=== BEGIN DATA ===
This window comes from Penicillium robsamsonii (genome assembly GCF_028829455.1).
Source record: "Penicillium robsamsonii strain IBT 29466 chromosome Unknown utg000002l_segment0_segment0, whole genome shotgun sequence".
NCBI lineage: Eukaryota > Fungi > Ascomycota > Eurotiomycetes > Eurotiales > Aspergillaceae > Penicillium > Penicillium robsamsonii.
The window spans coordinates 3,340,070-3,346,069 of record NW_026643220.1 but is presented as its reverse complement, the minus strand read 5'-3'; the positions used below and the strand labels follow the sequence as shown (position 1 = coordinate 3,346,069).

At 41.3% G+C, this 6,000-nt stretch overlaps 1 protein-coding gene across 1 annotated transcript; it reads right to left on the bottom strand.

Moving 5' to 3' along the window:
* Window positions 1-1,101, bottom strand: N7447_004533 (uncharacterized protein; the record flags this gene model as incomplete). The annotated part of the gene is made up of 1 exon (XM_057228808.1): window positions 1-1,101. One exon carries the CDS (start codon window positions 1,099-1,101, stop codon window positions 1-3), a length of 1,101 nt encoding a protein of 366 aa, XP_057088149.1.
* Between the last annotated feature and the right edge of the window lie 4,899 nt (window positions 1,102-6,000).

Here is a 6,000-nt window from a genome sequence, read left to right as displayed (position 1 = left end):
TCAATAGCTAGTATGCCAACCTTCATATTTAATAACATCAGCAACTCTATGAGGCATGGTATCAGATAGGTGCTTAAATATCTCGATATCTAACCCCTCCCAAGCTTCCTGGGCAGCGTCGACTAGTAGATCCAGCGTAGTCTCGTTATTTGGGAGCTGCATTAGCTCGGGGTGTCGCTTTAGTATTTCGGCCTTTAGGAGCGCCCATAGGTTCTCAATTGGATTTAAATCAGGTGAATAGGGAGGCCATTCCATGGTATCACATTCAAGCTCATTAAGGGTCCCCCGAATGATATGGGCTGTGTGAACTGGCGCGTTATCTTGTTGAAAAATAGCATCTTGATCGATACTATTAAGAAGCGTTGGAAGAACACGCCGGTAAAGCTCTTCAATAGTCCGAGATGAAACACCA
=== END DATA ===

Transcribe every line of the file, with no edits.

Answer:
This window comes from Penicillium robsamsonii (genome assembly GCF_028829455.1).
Source record: "Penicillium robsamsonii strain IBT 29466 chromosome Unknown utg000002l_segment0_segment0, whole genome shotgun sequence".
NCBI lineage: Eukaryota > Fungi > Ascomycota > Eurotiomycetes > Eurotiales > Aspergillaceae > Penicillium > Penicillium robsamsonii.
The window spans coordinates 3,340,070-3,346,069 of record NW_026643220.1 but is presented as its reverse complement, the minus strand read 5'-3'; the positions used below and the strand labels follow the sequence as shown (position 1 = coordinate 3,346,069).

At 41.3% G+C, this 6,000-nt stretch overlaps 1 protein-coding gene across 1 annotated transcript; it reads right to left on the bottom strand.

Moving 5' to 3' along the window:
* Window positions 1-1,101, bottom strand: N7447_004533 (uncharacterized protein; the record flags this gene model as incomplete). The annotated part of the gene is made up of 1 exon (XM_057228808.1): window positions 1-1,101. One exon carries the CDS (start codon window positions 1,099-1,101, stop codon window positions 1-3), a length of 1,101 nt encoding a protein of 366 aa, XP_057088149.1.
* Between the last annotated feature and the right edge of the window lie 4,899 nt (window positions 1,102-6,000).

Here is a 6,000-nt window from a genome sequence, read left to right as displayed (position 1 = left end):
TCAATAGCTAGTATGCCAACCTTCATATTTAATAACATCAGCAACTCTATGAGGCATGGTATCAGATAGGTGCTTAAATATCTCGATATCTAACCCCTCCCAAGCTTCCTGGGCAGCGTCGACTAGTAGATCCAGCGTAGTCTCGTTATTTGGGAGCTGCATTAGCTCGGGGTGTCGCTTTAGTATTTCGGCCTTTAGGAGCGCCCATAGGTTCTCAATTGGATTTAAATCAGGTGAATAGGGAGGCCATTCCATGGTATCACATTCAAGCTCATTAAGGGTCCCCCGAATGATATGGGCTGTGTGAACTGGCGCGTTATCTTGTTGAAAAATAGCATCTTGATCGATACTATTAAGAAGCGTTGGAAGAACACGCCGGTAAAGCTCTTCAATAGTCCGAGATGAAACACCA